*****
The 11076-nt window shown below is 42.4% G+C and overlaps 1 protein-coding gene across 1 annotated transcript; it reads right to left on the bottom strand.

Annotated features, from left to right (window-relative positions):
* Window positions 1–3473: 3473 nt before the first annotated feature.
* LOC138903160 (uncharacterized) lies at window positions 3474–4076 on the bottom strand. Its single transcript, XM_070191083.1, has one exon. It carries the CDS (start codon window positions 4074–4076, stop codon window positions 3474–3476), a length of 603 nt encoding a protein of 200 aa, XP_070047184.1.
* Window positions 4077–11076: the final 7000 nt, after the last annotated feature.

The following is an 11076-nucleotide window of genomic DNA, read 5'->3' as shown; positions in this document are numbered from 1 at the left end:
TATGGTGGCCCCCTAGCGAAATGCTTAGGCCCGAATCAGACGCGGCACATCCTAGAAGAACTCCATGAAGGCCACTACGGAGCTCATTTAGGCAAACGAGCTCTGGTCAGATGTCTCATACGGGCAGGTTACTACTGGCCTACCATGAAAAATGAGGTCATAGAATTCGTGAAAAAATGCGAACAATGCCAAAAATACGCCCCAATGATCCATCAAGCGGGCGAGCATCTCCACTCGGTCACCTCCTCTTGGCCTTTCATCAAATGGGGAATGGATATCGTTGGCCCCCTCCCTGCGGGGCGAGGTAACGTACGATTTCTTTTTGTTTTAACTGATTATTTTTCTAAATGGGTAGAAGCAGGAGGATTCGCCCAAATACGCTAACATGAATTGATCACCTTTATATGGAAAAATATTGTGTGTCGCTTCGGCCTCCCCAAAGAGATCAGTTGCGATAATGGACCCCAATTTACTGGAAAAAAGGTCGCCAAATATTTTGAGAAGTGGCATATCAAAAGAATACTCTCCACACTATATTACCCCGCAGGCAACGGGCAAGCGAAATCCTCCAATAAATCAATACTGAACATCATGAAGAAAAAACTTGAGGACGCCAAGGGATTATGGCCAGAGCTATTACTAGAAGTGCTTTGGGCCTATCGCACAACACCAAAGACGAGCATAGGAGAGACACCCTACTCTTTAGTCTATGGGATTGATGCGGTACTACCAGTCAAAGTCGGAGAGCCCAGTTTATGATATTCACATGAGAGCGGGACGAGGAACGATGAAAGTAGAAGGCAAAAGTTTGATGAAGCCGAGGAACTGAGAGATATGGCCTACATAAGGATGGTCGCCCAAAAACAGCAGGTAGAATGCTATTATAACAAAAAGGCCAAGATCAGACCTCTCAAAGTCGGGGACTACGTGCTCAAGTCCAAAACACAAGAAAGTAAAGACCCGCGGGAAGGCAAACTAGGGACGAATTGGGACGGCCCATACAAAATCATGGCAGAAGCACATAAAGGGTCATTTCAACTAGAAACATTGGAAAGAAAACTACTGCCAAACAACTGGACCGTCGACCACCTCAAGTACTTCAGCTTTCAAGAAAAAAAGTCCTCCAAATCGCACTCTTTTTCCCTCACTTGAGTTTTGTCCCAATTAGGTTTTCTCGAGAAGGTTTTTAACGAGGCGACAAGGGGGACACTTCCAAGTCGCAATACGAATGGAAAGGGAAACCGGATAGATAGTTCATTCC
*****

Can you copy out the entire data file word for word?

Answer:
The 11076-nt window shown below is 42.4% G+C and overlaps 1 protein-coding gene across 1 annotated transcript; it reads right to left on the bottom strand.

Annotated features, from left to right (window-relative positions):
* Window positions 1–3473: 3473 nt before the first annotated feature.
* LOC138903160 (uncharacterized) lies at window positions 3474–4076 on the bottom strand. Its single transcript, XM_070191083.1, has one exon. It carries the CDS (start codon window positions 4074–4076, stop codon window positions 3474–3476), a length of 603 nt encoding a protein of 200 aa, XP_070047184.1.
* Window positions 4077–11076: the final 7000 nt, after the last annotated feature.

The following is an 11076-nucleotide window of genomic DNA, read 5'->3' as shown; positions in this document are numbered from 1 at the left end:
TATGGTGGCCCCCTAGCGAAATGCTTAGGCCCGAATCAGACGCGGCACATCCTAGAAGAACTCCATGAAGGCCACTACGGAGCTCATTTAGGCAAACGAGCTCTGGTCAGATGTCTCATACGGGCAGGTTACTACTGGCCTACCATGAAAAATGAGGTCATAGAATTCGTGAAAAAATGCGAACAATGCCAAAAATACGCCCCAATGATCCATCAAGCGGGCGAGCATCTCCACTCGGTCACCTCCTCTTGGCCTTTCATCAAATGGGGAATGGATATCGTTGGCCCCCTCCCTGCGGGGCGAGGTAACGTACGATTTCTTTTTGTTTTAACTGATTATTTTTCTAAATGGGTAGAAGCAGGAGGATTCGCCCAAATACGCTAACATGAATTGATCACCTTTATATGGAAAAATATTGTGTGTCGCTTCGGCCTCCCCAAAGAGATCAGTTGCGATAATGGACCCCAATTTACTGGAAAAAAGGTCGCCAAATATTTTGAGAAGTGGCATATCAAAAGAATACTCTCCACACTATATTACCCCGCAGGCAACGGGCAAGCGAAATCCTCCAATAAATCAATACTGAACATCATGAAGAAAAAACTTGAGGACGCCAAGGGATTATGGCCAGAGCTATTACTAGAAGTGCTTTGGGCCTATCGCACAACACCAAAGACGAGCATAGGAGAGACACCCTACTCTTTAGTCTATGGGATTGATGCGGTACTACCAGTCAAAGTCGGAGAGCCCAGTTTATGATATTCACATGAGAGCGGGACGAGGAACGATGAAAGTAGAAGGCAAAAGTTTGATGAAGCCGAGGAACTGAGAGATATGGCCTACATAAGGATGGTCGCCCAAAAACAGCAGGTAGAATGCTATTATAACAAAAAGGCCAAGATCAGACCTCTCAAAGTCGGGGACTACGTGCTCAAGTCCAAAACACAAGAAAGTAAAGACCCGCGGGAAGGCAAACTAGGGACGAATTGGGACGGCCCATACAAAATCATGGCAGAAGCACATAAAGGGTCATTTCAACTAGAAACATTGGAAAGAAAACTACTGCCAAACAACTGGACCGTCGACCACCTCAAGTACTTCAGCTTTCAAGAAAAAAAGTCCTCCAAATCGCACTCTTTTTCCCTCACTTGAGTTTTGTCCCAATTAGGTTTTCTCGAGAAGGTTTTTAACGAGGCGACAAGGGGGACACTTCCAAGTCGCAATACGAATGGAAAGGGAAACCGGATAGATAGTTCATTCC